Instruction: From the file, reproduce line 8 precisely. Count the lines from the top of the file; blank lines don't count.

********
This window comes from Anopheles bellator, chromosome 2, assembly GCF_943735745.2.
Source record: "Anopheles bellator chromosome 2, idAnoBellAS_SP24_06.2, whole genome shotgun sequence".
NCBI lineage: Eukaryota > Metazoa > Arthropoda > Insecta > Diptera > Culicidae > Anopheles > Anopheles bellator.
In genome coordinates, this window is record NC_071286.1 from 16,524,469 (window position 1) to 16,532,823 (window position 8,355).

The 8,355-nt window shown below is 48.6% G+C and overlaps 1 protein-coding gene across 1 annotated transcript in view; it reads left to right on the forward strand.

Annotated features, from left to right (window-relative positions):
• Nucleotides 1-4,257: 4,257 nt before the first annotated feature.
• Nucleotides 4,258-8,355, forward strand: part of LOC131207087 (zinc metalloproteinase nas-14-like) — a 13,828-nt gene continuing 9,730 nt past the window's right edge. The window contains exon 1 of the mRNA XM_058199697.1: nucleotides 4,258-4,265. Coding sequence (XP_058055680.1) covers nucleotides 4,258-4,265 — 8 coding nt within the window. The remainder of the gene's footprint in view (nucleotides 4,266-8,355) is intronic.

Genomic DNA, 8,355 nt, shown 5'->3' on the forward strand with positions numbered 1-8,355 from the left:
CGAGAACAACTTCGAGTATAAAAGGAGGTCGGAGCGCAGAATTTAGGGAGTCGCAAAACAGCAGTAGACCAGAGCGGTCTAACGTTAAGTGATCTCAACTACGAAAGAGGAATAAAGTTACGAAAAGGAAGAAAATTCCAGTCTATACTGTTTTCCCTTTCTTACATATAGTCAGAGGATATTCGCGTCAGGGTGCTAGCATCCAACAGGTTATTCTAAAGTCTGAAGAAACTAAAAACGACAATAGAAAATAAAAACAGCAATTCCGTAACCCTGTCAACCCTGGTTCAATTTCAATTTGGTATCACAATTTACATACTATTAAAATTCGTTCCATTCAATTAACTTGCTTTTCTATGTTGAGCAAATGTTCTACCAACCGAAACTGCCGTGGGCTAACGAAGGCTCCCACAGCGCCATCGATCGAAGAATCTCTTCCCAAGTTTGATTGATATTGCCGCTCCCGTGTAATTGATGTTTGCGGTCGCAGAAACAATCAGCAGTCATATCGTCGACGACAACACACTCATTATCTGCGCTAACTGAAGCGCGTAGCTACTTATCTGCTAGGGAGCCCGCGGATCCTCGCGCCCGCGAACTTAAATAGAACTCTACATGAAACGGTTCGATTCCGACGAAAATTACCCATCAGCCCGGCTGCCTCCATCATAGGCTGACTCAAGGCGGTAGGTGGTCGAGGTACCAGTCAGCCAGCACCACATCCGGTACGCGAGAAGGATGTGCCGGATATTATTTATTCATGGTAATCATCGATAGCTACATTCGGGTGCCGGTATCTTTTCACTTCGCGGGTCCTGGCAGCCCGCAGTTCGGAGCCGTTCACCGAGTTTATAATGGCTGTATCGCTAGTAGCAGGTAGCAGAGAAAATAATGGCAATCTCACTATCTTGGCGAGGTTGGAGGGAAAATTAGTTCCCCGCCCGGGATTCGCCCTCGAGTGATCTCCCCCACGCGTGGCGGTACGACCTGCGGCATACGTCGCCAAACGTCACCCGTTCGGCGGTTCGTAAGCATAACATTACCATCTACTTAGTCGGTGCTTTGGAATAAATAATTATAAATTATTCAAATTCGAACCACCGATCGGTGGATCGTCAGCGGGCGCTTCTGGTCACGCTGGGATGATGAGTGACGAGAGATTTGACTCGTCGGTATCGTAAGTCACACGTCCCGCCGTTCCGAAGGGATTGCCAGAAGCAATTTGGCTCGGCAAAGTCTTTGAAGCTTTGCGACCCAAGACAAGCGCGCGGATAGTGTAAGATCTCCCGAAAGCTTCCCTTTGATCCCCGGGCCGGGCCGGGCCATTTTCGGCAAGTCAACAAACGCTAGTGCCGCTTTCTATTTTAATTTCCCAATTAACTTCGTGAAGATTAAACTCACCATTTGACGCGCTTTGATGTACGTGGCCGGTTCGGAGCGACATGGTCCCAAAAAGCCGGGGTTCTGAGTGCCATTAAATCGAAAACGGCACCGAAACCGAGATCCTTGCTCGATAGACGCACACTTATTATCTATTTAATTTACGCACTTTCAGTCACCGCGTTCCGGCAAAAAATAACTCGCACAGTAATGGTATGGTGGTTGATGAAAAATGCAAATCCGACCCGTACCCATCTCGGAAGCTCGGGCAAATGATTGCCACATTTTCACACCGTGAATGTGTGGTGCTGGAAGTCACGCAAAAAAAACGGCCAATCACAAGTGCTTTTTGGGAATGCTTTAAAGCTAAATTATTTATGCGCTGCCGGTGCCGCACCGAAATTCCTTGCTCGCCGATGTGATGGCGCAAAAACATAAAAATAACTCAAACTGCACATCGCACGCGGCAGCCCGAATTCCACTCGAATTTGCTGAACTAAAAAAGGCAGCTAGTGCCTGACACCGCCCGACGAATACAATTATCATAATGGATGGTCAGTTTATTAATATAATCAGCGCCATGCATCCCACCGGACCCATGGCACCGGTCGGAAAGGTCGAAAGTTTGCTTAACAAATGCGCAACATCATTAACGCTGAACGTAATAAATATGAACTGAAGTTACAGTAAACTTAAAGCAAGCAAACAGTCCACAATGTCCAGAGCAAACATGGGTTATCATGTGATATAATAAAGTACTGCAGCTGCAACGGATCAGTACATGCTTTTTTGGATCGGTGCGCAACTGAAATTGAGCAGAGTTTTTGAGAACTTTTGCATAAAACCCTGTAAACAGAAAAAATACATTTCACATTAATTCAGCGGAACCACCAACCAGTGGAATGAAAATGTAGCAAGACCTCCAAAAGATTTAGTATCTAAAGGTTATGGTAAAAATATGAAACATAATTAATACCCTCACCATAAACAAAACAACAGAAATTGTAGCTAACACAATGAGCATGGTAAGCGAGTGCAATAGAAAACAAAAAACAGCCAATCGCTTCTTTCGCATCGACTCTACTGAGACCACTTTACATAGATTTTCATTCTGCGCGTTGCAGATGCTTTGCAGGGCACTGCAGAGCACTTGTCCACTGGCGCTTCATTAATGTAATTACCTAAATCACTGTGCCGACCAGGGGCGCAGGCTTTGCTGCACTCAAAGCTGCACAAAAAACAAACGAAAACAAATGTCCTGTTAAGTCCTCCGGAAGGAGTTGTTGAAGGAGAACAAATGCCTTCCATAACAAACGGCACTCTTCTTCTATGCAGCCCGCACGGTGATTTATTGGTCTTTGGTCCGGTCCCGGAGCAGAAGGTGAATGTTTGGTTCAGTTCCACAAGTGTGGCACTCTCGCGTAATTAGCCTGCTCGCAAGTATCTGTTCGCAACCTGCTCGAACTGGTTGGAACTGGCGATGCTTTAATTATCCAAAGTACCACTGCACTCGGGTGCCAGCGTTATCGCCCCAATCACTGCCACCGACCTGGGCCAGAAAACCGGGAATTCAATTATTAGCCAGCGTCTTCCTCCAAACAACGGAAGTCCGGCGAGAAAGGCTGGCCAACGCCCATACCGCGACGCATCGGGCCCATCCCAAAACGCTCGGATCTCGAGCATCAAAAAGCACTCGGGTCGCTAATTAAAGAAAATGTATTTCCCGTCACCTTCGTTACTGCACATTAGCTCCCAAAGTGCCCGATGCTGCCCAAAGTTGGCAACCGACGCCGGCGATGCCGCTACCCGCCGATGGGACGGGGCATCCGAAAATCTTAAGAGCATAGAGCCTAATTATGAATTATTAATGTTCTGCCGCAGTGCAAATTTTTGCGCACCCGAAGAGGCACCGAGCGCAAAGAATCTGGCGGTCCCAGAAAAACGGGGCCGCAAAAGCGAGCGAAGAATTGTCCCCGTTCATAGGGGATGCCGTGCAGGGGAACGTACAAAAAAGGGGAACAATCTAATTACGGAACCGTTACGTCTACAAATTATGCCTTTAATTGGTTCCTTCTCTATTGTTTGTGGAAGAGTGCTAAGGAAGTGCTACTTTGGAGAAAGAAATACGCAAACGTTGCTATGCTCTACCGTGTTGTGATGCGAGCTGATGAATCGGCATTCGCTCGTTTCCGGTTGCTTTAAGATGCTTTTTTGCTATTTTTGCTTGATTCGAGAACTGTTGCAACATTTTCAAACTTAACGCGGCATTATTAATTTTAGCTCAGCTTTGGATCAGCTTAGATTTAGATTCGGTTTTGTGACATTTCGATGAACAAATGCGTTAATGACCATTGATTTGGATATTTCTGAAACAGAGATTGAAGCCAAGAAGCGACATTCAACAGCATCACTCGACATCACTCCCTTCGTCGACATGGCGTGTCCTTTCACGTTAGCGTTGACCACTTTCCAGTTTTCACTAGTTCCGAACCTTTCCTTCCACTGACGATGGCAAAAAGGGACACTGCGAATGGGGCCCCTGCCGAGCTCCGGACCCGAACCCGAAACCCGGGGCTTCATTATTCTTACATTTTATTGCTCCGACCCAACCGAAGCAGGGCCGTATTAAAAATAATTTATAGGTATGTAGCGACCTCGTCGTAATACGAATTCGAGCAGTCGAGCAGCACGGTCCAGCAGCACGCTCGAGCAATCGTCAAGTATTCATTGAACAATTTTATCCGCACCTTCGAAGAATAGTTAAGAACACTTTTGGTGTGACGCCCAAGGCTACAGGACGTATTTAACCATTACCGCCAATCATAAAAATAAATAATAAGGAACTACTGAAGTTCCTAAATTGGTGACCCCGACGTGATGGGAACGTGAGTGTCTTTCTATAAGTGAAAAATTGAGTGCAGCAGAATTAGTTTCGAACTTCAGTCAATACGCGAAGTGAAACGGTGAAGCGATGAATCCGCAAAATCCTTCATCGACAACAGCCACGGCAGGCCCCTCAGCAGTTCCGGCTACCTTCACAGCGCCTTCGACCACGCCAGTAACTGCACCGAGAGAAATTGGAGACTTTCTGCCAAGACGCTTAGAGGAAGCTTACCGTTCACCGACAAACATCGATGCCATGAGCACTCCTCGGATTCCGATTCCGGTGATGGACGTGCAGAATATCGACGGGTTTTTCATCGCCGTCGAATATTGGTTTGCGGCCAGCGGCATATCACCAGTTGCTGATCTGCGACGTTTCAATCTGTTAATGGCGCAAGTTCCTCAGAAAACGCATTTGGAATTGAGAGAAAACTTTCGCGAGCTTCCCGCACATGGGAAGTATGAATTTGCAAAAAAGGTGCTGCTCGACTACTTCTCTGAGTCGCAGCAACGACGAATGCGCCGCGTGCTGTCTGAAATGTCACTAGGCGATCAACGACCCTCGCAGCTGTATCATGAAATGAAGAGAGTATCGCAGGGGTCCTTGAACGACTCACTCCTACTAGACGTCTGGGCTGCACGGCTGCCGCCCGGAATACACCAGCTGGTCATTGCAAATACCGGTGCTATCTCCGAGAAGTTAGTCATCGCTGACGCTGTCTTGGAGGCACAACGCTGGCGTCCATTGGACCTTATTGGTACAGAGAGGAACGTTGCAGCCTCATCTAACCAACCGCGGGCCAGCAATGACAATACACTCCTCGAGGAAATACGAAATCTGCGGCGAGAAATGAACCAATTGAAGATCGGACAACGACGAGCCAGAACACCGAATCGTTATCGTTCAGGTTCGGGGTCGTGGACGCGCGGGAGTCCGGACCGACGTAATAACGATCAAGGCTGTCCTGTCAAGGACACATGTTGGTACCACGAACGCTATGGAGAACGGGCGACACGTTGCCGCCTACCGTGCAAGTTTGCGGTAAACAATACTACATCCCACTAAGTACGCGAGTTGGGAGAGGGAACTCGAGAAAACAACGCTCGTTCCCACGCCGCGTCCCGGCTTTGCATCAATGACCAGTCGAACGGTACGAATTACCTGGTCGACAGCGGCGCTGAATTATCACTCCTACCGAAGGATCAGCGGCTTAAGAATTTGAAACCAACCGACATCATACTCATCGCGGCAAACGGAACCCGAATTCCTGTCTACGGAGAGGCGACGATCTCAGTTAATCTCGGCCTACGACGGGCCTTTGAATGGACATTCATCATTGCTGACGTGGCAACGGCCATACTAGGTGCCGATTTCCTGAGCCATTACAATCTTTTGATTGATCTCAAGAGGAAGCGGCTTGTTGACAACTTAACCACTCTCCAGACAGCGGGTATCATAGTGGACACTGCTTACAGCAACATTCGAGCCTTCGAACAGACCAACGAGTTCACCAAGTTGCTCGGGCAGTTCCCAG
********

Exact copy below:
• Nucleotides 4,258-8,355, forward strand: part of LOC131207087 (zinc metalloproteinase nas-14-like) — a 13,828-nt gene continuing 9,730 nt past the window's right edge. The window contains exon 1 of the mRNA XM_058199697.1: nucleotides 4,258-4,265. Coding sequence (XP_058055680.1) covers nucleotides 4,258-4,265 — 8 coding nt within the window. The remainder of the gene's footprint in view (nucleotides 4,266-8,355) is intronic.